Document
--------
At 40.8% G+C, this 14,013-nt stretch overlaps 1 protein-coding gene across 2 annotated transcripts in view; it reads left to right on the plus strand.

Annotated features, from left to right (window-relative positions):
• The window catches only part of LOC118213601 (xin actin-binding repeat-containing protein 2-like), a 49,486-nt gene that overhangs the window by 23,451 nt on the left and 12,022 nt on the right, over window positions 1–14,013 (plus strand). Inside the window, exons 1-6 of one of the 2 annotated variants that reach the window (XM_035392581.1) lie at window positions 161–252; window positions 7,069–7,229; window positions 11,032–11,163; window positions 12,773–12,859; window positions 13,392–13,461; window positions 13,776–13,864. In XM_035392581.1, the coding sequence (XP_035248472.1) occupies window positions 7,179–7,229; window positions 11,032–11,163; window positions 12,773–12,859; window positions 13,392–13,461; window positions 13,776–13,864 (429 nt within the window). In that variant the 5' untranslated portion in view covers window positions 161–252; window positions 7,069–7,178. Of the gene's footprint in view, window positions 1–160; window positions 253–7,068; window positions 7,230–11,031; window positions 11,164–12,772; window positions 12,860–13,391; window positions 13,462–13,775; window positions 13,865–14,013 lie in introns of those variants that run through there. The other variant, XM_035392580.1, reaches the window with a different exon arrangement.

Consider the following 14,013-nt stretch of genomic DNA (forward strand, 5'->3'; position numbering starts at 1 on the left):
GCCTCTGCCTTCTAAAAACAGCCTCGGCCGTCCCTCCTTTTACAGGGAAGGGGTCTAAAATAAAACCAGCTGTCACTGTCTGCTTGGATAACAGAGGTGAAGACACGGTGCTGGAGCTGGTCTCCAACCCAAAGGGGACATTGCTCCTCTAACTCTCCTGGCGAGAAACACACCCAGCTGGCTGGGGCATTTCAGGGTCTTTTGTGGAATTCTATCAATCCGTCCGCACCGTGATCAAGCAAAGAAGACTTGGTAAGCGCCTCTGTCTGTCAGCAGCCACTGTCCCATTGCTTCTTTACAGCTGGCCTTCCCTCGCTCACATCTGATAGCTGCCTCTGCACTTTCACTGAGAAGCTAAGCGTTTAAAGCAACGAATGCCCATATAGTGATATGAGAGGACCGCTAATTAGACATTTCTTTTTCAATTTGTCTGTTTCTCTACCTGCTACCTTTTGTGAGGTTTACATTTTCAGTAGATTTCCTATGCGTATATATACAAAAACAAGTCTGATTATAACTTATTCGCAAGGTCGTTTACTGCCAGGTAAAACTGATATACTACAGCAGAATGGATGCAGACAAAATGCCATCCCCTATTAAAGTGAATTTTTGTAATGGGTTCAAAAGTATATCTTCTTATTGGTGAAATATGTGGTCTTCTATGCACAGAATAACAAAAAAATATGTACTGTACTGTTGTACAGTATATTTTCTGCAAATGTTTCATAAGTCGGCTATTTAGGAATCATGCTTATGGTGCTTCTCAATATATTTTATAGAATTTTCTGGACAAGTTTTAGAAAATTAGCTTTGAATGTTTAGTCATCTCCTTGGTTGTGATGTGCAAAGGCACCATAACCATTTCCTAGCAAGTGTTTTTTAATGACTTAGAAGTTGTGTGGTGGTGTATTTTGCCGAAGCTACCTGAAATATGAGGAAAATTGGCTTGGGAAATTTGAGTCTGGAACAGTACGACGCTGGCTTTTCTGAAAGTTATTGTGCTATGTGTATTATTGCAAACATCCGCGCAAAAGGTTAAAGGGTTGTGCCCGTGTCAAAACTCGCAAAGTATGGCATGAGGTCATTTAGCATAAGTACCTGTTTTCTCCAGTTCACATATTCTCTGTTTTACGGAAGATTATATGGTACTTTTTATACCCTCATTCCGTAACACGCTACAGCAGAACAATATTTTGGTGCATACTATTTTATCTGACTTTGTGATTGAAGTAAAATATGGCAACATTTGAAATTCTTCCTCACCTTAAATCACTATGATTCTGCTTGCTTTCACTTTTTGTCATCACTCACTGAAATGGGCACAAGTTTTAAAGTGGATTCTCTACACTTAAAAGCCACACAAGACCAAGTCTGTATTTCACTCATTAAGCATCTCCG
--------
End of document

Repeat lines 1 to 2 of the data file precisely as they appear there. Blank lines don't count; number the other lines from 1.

At 40.8% G+C, this 14,013-nt stretch overlaps 1 protein-coding gene across 2 annotated transcripts in view; it reads left to right on the plus strand.

Annotated features, from left to right (window-relative positions):